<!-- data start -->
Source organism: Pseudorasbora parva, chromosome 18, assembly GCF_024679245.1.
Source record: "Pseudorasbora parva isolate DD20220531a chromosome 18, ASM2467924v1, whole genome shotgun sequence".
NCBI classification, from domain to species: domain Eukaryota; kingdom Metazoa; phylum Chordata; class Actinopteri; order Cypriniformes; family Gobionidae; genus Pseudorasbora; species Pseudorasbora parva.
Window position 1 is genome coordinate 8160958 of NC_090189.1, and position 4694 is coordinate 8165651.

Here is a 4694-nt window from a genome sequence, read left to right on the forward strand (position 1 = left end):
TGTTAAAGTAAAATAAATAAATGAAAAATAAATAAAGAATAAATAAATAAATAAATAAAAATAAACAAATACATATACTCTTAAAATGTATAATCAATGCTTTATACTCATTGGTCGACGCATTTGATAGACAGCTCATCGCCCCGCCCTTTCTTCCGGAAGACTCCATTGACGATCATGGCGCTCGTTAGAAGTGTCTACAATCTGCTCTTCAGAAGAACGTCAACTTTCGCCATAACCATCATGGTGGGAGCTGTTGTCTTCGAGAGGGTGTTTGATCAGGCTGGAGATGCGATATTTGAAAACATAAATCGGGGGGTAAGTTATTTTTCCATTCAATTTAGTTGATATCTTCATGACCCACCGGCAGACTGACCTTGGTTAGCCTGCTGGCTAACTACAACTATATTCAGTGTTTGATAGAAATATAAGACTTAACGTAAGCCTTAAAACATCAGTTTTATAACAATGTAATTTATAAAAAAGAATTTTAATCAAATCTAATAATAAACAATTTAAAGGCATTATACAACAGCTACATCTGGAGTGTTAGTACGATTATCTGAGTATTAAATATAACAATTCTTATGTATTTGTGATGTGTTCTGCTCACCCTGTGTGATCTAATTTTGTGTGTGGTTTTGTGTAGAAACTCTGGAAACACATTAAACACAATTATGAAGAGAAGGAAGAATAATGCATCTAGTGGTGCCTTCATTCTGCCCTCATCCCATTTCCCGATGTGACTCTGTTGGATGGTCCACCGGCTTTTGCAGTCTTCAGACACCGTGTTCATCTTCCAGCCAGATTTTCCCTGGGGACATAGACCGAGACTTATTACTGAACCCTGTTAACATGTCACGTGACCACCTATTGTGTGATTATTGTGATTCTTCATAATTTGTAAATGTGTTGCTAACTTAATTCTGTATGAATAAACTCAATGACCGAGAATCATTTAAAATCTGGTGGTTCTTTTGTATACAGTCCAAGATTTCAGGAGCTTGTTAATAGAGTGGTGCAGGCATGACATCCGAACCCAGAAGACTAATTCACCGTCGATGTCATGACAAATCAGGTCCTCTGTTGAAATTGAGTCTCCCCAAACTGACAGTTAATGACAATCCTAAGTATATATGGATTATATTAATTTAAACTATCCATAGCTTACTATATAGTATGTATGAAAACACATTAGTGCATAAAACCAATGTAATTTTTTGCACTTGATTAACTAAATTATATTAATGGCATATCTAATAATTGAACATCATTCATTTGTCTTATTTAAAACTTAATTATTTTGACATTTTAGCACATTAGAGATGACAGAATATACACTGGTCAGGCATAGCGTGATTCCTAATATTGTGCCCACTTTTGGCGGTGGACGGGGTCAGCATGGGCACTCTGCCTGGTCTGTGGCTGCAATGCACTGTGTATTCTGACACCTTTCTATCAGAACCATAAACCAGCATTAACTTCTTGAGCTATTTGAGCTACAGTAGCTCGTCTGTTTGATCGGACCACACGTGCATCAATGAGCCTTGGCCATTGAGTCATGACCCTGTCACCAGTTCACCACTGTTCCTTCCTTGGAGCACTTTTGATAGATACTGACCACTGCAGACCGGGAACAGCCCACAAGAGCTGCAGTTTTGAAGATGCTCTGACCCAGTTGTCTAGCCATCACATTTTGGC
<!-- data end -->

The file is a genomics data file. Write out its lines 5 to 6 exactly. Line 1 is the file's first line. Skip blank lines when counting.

Here is a 4694-nt window from a genome sequence, read left to right on the forward strand (position 1 = left end):
TGTTAAAGTAAAATAAATAAATGAAAAATAAATAAAGAATAAATAAATAAATAAATAAAAATAAACAAATACATATACTCTTAAAATGTATAATCAATGCTTTATACTCATTGGTCGACGCATTTGATAGACAGCTCATCGCCCCGCCCTTTCTTCCGGAAGACTCCATTGACGATCATGGCGCTCGTTAGAAGTGTCTACAATCTGCTCTTCAGAAGAACGTCAACTTTCGCCATAACCATCATGGTGGGAGCTGTTGTCTTCGAGAGGGTGTTTGATCAGGCTGGAGATGCGATATTTGAAAACATAAATCGGGGGGTAAGTTATTTTTCCATTCAATTTAGTTGATATCTTCATGACCCACCGGCAGACTGACCTTGGTTAGCCTGCTGGCTAACTACAACTATATTCAGTGTTTGATAGAAATATAAGACTTAACGTAAGCCTTAAAACATCAGTTTTATAACAATGTAATTTATAAAAAAGAATTTTAATCAAATCTAATAATAAACAATTTAAAGGCATTATACAACAGCTACATCTGGAGTGTTAGTACGATTATCTGAGTATTAAATATAACAATTCTTATGTATTTGTGATGTGTTCTGCTCACCCTGTGTGATCTAATTTTGTGTGTGGTTTTGTGTAGAAACTCTGGAAACACATTAAACACAATTATGAAGAGAAGGAAGAATAATGCATCTAGTGGTGCCTTCATTCTGCCCTCATCCCATTTCCCGATGTGACTCTGTTGGATGGTCCACCGGCTTTTGCAGTCTTCAGACACCGTGTTCATCTTCCAGCCAGATTTTCCCTGGGGACATAGACCGAGACTTATTACTGAACCCTGTTAACATGTCACGTGACCACCTATTGTGTGATTATTGTGATTCTTCATAATTTGTAAATGTGTTGCTAACTTAATTCTGTATGAATAAACTCAATGACCGAGAATCATTTAAAATCTGGTGGTTCTTTTGTATACAGTCCAAGATTTCAGGAGCTTGTTAATAGAGTGGTGCAGGCATGACATCCGAACCCAGAAGACTAATTCACCGTCGATGTCATGACAAATCAGGTCCTCTGTTGAAATTGAGTCTCCCCAAACTGACAGTTAATGACAATCCTAAGTATATATGGATTATATTAATTTAAACTATCCATAGCTTACTATATAGTATGTATGAAAACACATTAGTGCATAAAACCAATGTAATTTTTTGCACTTGATTAACTAAATTATATTAATGGCATATCTAATAATTGAACATCATTCATTTGTCTTATTTAAAACTTAATTATTTTGACATTTTAGCACATTAGAGATGACAGAATATACACTGGTCAGGCATAGCGTGATTCCTAATATTGTGCCCACTTTTGGCGGTGGACGGGGTCAGCATGGGCACTCTGCCTGGTCTGTGGCTGCAATGCACTGTGTATTCTGACACCTTTCTATCAGAACCATAAACCAGCATTAACTTCTTGAGCTATTTGAGCTACAGTAGCTCGTCTGTTTGATCGGACCACACGTGCATCAATGAGCCTTGGCCATTGAGTCATGACCCTGTCACCAGTTCACCACTGTTCCTTCCTTGGAGCACTTTTGATAGATACTGACCACTGCAGACCGGGAACAGCCCACAAGAGCTGCAGTTTTGAAGATGCTCTGACCCAGTTGTCTAGCCATCACATTTTGGC